Purpose: We prospectively investigate the feasibility of a patient specific automated tube voltage selection (ATVS)-based coronary artery calcium scoring (CACS) protocol, using a kV-independent reconstruction algorithm, to achieve significant dose reductions while maintaining the overall cardiac risk classification. Methods: Forty-three patients (mean age, 61.8 ± 9.0 years; 40% male) underwent a clinically indicated CACS scan at 120kVp, as well as an additional CACS acquisition using an individualized tube voltage between 70 and 130kVp based on the ATVS selection (CARE-kV). Datasets of the additional CACS scans were reconstructed using a kV-independent algorithm that allows for calcium scoring without changing the weighting threshold of 130HU, regardless of the tube voltage chosen for image acquisition. Agatston scores and radiation dose derived from the different ATVS-based CACS studies were compared to the standard acquisition at 120kVp. Results: Thirteen patients displayed a score of 0 and were correctly identified with the ATVS protocol. Agatston scores derived from the standard 120kVp (median, 33.4; IQR, 0–289.7) and the patient-tailored kV-independent protocol (median, 47.5; IQR, 0–287.5) showed no significant differences (p = 0.094). The intra-class correlation for Agatston scores derived from the two different protocols was excellent (ICC = 0.99). The mean dose-length-product was 29.8 ± 11.9 mGy × cm using the ATVS protocol and 31.7 ± 11.4 mGy × cm using the standard 120kVp protocol (p < 0.001). Additionally, 95% of patients were classified into the same risk category (0, 1–10, 11–100, 101–400, or > 400) using the patient-tailored protocol. Conclusions: ATVS-based CACS, using a kV-independent algorithm, allows for high accuracy compared to the standard 120kVp scanning, while significantly reducing radiation dose parameters. Key Points: • ATVS allows for CT scanning with reduced radiation dose values. • KV-independent CACS is feasible at any tube voltage between 70 and 130 kVp. • ATVS applied to kV-independent CACS can significantly reduce the radiation dose.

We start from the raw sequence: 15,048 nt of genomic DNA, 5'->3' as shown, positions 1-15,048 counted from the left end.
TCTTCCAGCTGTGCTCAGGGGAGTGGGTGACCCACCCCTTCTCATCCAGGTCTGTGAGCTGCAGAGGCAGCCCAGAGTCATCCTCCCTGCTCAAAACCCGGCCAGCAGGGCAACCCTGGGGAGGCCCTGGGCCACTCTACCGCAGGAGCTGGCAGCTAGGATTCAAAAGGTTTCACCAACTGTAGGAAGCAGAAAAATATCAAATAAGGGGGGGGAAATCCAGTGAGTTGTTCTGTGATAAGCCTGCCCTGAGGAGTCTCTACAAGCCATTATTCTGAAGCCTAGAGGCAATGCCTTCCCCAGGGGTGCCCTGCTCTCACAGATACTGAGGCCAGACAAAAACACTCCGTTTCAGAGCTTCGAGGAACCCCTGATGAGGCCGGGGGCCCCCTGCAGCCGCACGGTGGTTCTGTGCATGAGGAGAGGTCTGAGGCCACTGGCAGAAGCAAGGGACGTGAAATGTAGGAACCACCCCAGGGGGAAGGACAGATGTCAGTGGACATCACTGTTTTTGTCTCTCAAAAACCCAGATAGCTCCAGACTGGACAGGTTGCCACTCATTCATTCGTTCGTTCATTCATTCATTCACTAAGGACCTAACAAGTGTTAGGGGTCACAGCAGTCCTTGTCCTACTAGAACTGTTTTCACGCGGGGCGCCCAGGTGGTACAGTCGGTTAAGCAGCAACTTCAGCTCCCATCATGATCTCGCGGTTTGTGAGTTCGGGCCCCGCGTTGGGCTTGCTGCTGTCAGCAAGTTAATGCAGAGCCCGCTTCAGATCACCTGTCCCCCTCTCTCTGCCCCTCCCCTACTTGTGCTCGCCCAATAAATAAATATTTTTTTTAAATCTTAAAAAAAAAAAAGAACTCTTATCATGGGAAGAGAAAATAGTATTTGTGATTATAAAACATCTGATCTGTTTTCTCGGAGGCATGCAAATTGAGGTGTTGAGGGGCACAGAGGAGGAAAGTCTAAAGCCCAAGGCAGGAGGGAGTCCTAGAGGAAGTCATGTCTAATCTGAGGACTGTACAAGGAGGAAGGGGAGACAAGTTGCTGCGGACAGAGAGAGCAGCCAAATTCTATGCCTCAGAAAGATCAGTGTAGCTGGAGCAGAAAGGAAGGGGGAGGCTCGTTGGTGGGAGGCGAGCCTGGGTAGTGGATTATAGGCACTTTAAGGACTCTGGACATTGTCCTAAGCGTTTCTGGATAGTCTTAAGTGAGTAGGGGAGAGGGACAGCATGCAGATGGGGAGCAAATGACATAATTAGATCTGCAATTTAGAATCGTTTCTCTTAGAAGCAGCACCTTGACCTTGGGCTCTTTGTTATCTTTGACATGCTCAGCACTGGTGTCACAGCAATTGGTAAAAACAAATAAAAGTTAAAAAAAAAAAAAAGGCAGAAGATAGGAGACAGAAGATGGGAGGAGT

- Coronary artery disease
- Image processing, computer-assisted
- Multidetector computed tomography
- Radiation dosage
- Risk factors